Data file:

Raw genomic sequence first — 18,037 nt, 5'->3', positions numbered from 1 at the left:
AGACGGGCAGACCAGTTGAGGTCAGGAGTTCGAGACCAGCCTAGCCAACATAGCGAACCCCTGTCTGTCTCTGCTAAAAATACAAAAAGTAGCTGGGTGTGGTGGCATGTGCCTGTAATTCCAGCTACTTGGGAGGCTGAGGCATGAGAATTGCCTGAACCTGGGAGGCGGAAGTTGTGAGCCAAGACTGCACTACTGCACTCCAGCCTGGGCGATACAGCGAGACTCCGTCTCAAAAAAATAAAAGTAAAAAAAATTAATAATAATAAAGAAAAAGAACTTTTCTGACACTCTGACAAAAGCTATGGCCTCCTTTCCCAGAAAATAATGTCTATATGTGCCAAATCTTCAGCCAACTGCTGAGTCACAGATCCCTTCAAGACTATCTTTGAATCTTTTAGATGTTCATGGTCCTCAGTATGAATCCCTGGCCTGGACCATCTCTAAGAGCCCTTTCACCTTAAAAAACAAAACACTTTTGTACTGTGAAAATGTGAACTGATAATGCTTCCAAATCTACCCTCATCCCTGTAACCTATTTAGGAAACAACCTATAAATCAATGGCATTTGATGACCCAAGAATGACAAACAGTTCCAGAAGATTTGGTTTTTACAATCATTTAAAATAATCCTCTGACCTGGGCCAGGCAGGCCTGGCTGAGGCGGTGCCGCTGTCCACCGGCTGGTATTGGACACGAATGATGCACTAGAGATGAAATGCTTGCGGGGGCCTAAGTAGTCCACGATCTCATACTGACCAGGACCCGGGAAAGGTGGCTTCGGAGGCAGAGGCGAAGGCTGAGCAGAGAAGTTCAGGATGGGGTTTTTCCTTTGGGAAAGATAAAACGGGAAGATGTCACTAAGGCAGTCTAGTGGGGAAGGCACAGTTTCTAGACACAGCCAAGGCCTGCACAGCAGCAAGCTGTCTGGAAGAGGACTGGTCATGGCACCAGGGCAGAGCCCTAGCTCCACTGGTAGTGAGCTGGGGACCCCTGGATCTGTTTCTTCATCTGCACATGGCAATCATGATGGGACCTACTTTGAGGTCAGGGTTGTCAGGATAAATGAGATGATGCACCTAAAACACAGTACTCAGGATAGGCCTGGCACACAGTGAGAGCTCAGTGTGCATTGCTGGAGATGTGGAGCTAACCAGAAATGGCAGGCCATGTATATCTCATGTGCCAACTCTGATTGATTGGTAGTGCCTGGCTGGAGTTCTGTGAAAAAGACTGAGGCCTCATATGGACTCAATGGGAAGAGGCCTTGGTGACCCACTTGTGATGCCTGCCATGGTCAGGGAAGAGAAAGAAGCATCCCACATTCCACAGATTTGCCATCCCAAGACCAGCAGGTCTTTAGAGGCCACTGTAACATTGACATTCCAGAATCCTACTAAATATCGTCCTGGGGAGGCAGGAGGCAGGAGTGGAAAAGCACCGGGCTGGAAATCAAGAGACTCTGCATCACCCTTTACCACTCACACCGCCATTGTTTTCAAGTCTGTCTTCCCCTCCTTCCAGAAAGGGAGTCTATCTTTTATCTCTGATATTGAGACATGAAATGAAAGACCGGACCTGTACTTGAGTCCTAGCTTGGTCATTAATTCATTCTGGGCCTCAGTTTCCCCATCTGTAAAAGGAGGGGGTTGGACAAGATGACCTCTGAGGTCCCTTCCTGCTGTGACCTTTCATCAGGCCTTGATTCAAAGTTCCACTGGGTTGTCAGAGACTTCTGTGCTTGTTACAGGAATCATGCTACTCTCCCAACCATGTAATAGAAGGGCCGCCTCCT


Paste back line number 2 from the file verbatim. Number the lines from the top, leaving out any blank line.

AGACGGGCAGACCAGTTGAGGTCAGGAGTTCGAGACCAGCCTAGCCAACATAGCGAACCCCTGTCTGTCTCTGCTAAAAATACAAAAAGTAGCTGGGTGTGGTGGCATGTGCCTGTAATTCCAGCTACTTGGGAGGCTGAGGCATGAGAATTGCCTGAACCTGGGAGGCGGAAGTTGTGAGCCAAGACTGCACTACTGCACTCCAGCCTGGGCGATACAGCGAGACTCCGTCTCAAAAAAATAAAAGTAAAAAAAATTAATAATAATAAAGAAAAAGAACTTTTCTGACACTCTGACAAAAGCTATGGCCTCCTTTCCCAGAAAATAATGTCTATATGTGCCAAATCTTCAGCCAACTGCTGAGTCACAGATCCCTTCAAGACTATCTTTGAATCTTTTAGATGTTCATGGTCCTCAGTATGAATCCCTGGCCTGGACCATCTCTAAGAGCCCTTTCACCTTAAAAAACAAAACACTTTTGTACTGTGAAAATGTGAACTGATAATGCTTCCAAATCTACCCTCATCCCTGTAACCTATTTAGGAAACAACCTATAAATCAATGGCATTTGATGACCCAAGAATGACAAACAGTTCCAGAAGATTTGGTTTTTACAATCATTTAAAATAATCCTCTGACCTGGGCCAGGCAGGCCTGGCTGAGGCGGTGCCGCTGTCCACCGGCTGGTATTGGACACGAATGATGCACTAGAGATGAAATGCTTGCGGGGGCCTAAGTAGTCCACGATCTCATACTGACCAGGACCCGGGAAAGGTGGCTTCGGAGGCAGAGGCGAAGGCTGAGCAGAGAAGTTCAGGATGGGGTTTTTCCTTTGGGAAAGATAAAACGGGAAGATGTCACTAAGGCAGTCTAGTGGGGAAGGCACAGTTTCTAGACACAGCCAAGGCCTGCACAGCAGCAAGCTGTCTGGAAGAGGACTGGTCATGGCACCAGGGCAGAGCCCTAGCTCCACTGGTAGTGAGCTGGGGACCCCTGGATCTGTTTCTTCATCTGCACATGGCAATCATGATGGGACCTACTTTGAGGTCAGGGTTGTCAGGATAAATGAGATGATGCACCTAAAACACAGTACTCAGGATAGGCCTGGCACACAGTGAGAGCTCAGTGTGCATTGCTGGAGATGTGGAGCTAACCAGAAATGGCAGGCCATGTATATCTCATGTGCCAACTCTGATTGATTGGTAGTGCCTGGCTGGAGTTCTGTGAAAAAGACTGAGGCCTCATATGGACTCAATGGGAAGAGGCCTTGGTGACCCACTTGTGATGCCTGCCATGGTCAGGGAAGAGAAAGAAGCATCCCACATTCCACAGATTTGCCATCCCAAGACCAGCAGGTCTTTAGAGGCCACTGTAACATTGACATTCCAGAATCCTACTAAATATCGTCCTGGGGAGGCAGGAGGCAGGAGTGGAAAAGCACCGGGCTGGAAATCAAGAGACTCTGCATCACCCTTTACCACTCACACCGCCATTGTTTTCAAGTCTGTCTTCCCCTCCTTCCAGAAAGGGAGTCTATCTTTTATCTCTGATATTGAGACATGAAATGAAAGACCGGACCTGTACTTGAGTCCTAGCTTGGTCATTAATTCATTCTGGGCCTCAGTTTCCCCATCTGTAAAAGGAGGGGGTTGGACAAGATGACCTCTGAGGTCCCTTCCTGCTGTGACCTTTCATCAGGCCTTGATTCAAAGTTCCACTGGGTTGTCAGAGACTTCTGTGCTTGTTACAGGAATCATGCTACTCTCCCAACCATGTAATAGAAGGGCCGCCTCCT